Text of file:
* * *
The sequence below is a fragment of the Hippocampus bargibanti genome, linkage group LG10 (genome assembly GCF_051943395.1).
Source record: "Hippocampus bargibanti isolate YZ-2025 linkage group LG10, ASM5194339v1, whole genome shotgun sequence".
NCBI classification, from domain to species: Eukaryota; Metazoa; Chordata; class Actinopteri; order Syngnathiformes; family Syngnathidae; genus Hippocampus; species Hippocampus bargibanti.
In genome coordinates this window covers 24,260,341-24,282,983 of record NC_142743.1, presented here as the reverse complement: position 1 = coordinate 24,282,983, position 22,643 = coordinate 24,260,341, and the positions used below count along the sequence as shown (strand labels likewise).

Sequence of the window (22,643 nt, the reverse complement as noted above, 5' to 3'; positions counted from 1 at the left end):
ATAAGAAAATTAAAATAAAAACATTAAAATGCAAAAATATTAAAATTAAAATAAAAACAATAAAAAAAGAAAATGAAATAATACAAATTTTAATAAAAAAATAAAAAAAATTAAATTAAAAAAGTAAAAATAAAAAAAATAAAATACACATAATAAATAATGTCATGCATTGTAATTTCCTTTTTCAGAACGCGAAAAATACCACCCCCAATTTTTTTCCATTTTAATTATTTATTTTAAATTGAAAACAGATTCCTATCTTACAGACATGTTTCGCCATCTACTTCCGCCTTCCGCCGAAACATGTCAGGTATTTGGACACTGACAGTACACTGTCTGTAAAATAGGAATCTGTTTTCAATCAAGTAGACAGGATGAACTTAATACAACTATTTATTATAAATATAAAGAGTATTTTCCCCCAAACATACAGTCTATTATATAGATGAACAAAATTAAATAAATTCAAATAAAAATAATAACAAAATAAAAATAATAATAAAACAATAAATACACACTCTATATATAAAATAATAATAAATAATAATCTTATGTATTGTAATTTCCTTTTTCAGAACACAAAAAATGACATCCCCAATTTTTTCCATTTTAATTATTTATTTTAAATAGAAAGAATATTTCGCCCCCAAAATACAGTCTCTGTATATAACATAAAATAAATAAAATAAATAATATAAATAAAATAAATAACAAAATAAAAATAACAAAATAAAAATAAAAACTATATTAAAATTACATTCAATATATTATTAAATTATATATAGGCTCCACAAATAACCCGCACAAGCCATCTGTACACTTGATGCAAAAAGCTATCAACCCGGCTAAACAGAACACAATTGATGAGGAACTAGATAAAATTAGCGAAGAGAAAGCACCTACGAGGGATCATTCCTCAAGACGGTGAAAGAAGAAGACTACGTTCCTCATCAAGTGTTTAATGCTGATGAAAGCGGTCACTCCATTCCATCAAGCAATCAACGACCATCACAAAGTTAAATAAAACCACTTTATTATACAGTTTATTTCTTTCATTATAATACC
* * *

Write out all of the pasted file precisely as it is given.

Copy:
The sequence below is a fragment of the Hippocampus bargibanti genome, linkage group LG10 (genome assembly GCF_051943395.1).
Source record: "Hippocampus bargibanti isolate YZ-2025 linkage group LG10, ASM5194339v1, whole genome shotgun sequence".
NCBI classification, from domain to species: Eukaryota; Metazoa; Chordata; class Actinopteri; order Syngnathiformes; family Syngnathidae; genus Hippocampus; species Hippocampus bargibanti.
In genome coordinates this window covers 24,260,341-24,282,983 of record NC_142743.1, presented here as the reverse complement: position 1 = coordinate 24,282,983, position 22,643 = coordinate 24,260,341, and the positions used below count along the sequence as shown (strand labels likewise).

Sequence of the window (22,643 nt, the reverse complement as noted above, 5' to 3'; positions counted from 1 at the left end):
ATAAGAAAATTAAAATAAAAACATTAAAATGCAAAAATATTAAAATTAAAATAAAAACAATAAAAAAAGAAAATGAAATAATACAAATTTTAATAAAAAAATAAAAAAAATTAAATTAAAAAAGTAAAAATAAAAAAAATAAAATACACATAATAAATAATGTCATGCATTGTAATTTCCTTTTTCAGAACGCGAAAAATACCACCCCCAATTTTTTTCCATTTTAATTATTTATTTTAAATTGAAAACAGATTCCTATCTTACAGACATGTTTCGCCATCTACTTCCGCCTTCCGCCGAAACATGTCAGGTATTTGGACACTGACAGTACACTGTCTGTAAAATAGGAATCTGTTTTCAATCAAGTAGACAGGATGAACTTAATACAACTATTTATTATAAATATAAAGAGTATTTTCCCCCAAACATACAGTCTATTATATAGATGAACAAAATTAAATAAATTCAAATAAAAATAATAACAAAATAAAAATAATAATAAAACAATAAATACACACTCTATATATAAAATAATAATAAATAATAATCTTATGTATTGTAATTTCCTTTTTCAGAACACAAAAAATGACATCCCCAATTTTTTCCATTTTAATTATTTATTTTAAATAGAAAGAATATTTCGCCCCCAAAATACAGTCTCTGTATATAACATAAAATAAATAAAATAAATAATATAAATAAAATAAATAACAAAATAAAAATAACAAAATAAAAATAAAAACTATATTAAAATTACATTCAATATATTATTAAATTATATATAGGCTCCACAAATAACCCGCACAAGCCATCTGTACACTTGATGCAAAAAGCTATCAACCCGGCTAAACAGAACACAATTGATGAGGAACTAGATAAAATTAGCGAAGAGAAAGCACCTACGAGGGATCATTCCTCAAGACGGTGAAAGAAGAAGACTACGTTCCTCATCAAGTGTTTAATGCTGATGAAAGCGGTCACTCCATTCCATCAAGCAATCAACGACCATCACAAAGTTAAATAAAACCACTTTATTATACAGTTTATTTCTTTCATTATAATACC